EXECUTIVE PERSPECTIVE: Biodiversity as a Solution for Sustainable Agriculture
By Fred Pearce | 13 September 2013
Conservationists must find common ground with farmers, if they are to achieve their goals of stemming biodiversity loss, says Braulio Dias, the Executive Secretary of the Convention on Biological Diversity (CBD).
“In the past we have given most of our attention to the traditional conservation strategy of protected areas. But that won’t work on its own. More and more, we at the Convention are highlighting biodiversity as part of the solution to agricultural problems, rather than an impediment to economic development.”
What’s in it for farmers? Plenty, says Dias. Agriculture needs the natural environment to prosper. It can only thrive in landscapes that protect water supplies, conserve soils, contain insects that provide pollination and biocontrol, and are resilient in the face of climate change.
Conservationists need to do more to recognise and meet those needs. “For instance, we must pay more attention to the protection of wild-crop relatives,” he says, “and on helping farmers reduce their use of agrochemicals, manage water better and diversify their agricultural systems.”
Protecting on-farm genetic diversities of crops and livestock is vital for both camps, he says. It is all very well having seeds from local land races sitting in seed banks, “but those seeds are frozen; they are not adapting to new conditions, such as changing climate. On-farm conservation is best.”
Many outsiders have written off the CBD as a failure. A major assessment in 2010 found that it had failed to fully meet its main target of slowing the rate of biodiversity loss. But its relaunch through the current Strategic Plan on Biodiversity for 2011 – 2020 and the Decade of Biodiversity aims to change that, partly by adopting new goals known as the Aichi Biodiversity Targets, which include integrating biodiversity conservation into national development strategies.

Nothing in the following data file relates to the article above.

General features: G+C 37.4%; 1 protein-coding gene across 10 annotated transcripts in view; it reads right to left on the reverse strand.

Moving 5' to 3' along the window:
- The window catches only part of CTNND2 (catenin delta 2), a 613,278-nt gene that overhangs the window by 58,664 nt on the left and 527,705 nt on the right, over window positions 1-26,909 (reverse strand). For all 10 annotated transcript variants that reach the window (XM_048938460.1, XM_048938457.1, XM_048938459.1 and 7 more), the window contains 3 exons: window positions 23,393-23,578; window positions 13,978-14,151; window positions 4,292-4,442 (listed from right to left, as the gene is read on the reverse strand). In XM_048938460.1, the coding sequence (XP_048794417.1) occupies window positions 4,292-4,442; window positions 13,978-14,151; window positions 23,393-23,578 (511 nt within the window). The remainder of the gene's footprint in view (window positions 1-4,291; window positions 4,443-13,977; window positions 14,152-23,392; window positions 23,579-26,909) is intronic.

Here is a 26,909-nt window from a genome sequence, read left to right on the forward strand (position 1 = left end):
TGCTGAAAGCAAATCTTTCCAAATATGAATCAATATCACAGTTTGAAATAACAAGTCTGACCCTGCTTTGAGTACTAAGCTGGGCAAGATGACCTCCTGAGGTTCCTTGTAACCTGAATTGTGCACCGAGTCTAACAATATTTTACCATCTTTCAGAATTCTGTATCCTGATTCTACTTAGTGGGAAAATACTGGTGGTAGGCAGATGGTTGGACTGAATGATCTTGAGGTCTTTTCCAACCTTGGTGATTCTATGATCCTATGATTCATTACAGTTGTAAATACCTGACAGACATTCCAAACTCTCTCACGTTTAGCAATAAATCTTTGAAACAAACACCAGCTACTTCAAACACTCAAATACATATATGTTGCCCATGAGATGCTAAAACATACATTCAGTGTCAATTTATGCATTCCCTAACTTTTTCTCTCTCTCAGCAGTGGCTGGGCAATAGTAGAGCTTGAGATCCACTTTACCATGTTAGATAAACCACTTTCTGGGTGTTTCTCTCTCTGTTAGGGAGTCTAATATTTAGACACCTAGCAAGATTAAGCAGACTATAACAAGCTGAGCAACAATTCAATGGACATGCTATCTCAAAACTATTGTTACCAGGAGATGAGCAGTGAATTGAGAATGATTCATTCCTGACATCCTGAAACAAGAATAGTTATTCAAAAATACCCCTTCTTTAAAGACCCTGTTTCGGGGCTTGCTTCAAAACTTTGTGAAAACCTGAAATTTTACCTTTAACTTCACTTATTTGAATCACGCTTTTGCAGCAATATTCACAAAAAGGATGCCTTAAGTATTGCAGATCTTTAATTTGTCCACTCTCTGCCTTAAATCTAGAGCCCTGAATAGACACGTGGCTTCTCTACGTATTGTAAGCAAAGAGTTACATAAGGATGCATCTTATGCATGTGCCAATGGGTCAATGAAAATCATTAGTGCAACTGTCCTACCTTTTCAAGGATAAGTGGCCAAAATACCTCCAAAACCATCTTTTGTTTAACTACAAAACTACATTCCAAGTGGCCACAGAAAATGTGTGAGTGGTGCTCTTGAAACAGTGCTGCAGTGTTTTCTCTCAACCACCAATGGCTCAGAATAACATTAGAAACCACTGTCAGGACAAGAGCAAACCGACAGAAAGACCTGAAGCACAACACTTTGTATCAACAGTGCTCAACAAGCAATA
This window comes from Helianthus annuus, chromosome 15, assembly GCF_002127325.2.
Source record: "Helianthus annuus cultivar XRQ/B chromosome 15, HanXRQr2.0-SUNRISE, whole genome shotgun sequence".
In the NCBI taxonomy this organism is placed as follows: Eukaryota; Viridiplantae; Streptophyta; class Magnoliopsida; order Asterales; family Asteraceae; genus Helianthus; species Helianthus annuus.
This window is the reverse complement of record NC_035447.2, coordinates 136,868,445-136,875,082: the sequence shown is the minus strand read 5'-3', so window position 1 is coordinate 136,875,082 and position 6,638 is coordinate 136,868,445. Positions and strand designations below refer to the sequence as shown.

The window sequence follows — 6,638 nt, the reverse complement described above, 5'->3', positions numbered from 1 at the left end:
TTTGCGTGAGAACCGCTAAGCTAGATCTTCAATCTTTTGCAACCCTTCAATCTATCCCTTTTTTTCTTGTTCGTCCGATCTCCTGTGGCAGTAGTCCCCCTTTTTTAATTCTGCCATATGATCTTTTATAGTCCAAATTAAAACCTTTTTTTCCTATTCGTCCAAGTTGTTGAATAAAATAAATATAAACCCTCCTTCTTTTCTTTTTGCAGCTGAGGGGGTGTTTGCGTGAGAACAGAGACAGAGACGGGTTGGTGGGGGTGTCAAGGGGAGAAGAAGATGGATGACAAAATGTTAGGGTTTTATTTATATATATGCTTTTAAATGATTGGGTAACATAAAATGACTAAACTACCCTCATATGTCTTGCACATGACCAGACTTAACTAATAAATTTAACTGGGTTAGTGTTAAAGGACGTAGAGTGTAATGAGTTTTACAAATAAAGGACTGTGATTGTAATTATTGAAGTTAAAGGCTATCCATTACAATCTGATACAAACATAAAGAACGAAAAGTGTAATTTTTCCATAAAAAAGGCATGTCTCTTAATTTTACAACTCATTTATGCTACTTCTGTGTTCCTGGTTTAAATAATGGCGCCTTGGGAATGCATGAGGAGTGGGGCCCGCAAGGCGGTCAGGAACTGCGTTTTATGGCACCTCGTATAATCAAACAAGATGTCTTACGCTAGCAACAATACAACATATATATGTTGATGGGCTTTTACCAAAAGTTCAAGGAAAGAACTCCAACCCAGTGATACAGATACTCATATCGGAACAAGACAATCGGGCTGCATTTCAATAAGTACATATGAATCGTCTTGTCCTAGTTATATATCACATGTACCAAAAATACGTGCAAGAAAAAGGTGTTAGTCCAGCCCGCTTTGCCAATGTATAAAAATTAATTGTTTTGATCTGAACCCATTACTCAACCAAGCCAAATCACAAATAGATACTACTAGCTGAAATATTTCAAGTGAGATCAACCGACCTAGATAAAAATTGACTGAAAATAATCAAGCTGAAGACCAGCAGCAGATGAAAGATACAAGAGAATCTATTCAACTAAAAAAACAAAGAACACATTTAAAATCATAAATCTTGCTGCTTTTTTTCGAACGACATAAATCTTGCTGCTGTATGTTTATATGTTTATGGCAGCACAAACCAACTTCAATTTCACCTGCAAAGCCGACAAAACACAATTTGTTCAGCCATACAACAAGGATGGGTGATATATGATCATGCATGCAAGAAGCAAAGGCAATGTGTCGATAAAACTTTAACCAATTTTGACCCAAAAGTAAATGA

Dias wants to position the CBD as central to the implementation of the sustainable development goals likely to be agreed by the UN by 2015. And he sees the Bridging Agriculture and Conservation Initiative, and growing engagement with agricultural research and farmers, as central to that.
Some of this is controversial. Conservationists have long debated whether nature is best protected by having agriculture “share” the landscape with nature, or by a ruthless maximising of agricultural yields on existing farmland that can “spare” natural ecosystems.
The latter view is sometimes known as the “Borlaug hypothesis” after its first proponent, the legendary pioneer of the green revolution, Norman Borlaug. But Dias rejects it. “We are moving to a sharing agenda,” he says. “Of course increased agricultural productivity is needed, but it would be wrong to focus just on that.”
One reason is that maximising food production is not the same as feeding the hungry. If a drive to increase farm yields throws smallholder farmers off their land, it could leave more people hungry. “Food security is about access to food as much as production. If we want to eliminate hunger we need smallholder farmers,” he says.